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Evolutionary biologists resolve 'Darwin's dilemma'

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The problem of the abrupt beginning to the fossil record was resolved in the 1950s, with the discovery of pre-Cambrian life forms. Why hadn't they left fossils like their Cambrian cousins? Simple: These squishy creatures, similar to slugs, worms, and jellyfish, didn't have bones or shells that could fossilize. With that discovery, scientists had proof that the Cambrian explosion didn't mark the dawn of life – just the beginning of life with hard parts.

But that's its own mystery, and has remained a lingering challenge to evolution: How could so many unrelated creatures all evolve with shells, exoskeletons, carapaces, and other hard parts, all at once?

"The abrupt appearance of dozens of animal groups during this time is arguably the most important evolutionary event after the origin of life," says Dr. Lee, who teaches at Australia's University of Adelaide and works at the South Australian Museum, in a press release.

"These seemingly impossibly fast rates of evolution implied by this Cambrian explosion have long been exploited by opponents of evolution. Darwin himself famously considered that this was at odds with the normal evolutionary processes. However, because of the notorious imperfection of the ancient fossil record, no one has been able to accurately measure rates of evolution during this critical interval, often called evolution's Big Bang."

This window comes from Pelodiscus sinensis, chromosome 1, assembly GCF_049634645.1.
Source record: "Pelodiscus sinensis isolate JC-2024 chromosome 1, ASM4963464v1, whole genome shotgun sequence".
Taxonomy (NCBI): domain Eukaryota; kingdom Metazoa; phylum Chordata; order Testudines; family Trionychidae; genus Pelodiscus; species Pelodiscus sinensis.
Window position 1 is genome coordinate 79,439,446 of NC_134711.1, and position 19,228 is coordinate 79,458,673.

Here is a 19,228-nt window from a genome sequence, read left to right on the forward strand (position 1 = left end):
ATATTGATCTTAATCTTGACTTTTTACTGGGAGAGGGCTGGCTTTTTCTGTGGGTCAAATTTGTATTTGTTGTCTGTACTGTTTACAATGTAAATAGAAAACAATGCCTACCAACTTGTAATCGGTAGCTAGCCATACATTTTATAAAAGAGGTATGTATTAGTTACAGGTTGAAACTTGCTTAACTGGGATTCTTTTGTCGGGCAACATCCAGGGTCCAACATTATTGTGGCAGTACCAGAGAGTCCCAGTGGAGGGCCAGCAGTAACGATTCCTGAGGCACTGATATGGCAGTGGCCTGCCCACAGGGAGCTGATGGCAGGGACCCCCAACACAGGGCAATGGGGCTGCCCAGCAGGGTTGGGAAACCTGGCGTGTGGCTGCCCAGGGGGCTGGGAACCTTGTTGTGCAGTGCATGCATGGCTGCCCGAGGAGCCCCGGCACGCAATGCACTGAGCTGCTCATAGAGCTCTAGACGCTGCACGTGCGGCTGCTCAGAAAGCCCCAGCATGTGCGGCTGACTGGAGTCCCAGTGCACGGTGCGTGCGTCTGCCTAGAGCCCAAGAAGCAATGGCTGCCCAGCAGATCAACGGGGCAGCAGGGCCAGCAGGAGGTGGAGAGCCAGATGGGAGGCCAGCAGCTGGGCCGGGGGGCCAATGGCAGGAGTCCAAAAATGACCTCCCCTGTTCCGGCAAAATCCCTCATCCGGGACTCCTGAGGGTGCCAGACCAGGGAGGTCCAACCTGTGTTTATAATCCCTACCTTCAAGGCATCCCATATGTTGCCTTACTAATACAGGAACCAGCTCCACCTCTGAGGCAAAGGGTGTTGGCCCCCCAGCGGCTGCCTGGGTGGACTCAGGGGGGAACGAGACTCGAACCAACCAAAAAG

Until now.

With colleagues from Australia and London's Natural History Museum, Lee measured anatomic and genetic differences between living animals, and used fossils and mathematical models to establish the rate at which those differences accumulated. Their models showed that quick, but not lightning fast, evolution could explain the arrival of the many kinds of animals in the Cambrian explosion.

In the Cambrian, animals evolved visible differences about 4 times faster than in later years, and molecular evolution was even faster – about 5.5 times the rate of subsequent evolution, say the researchers.

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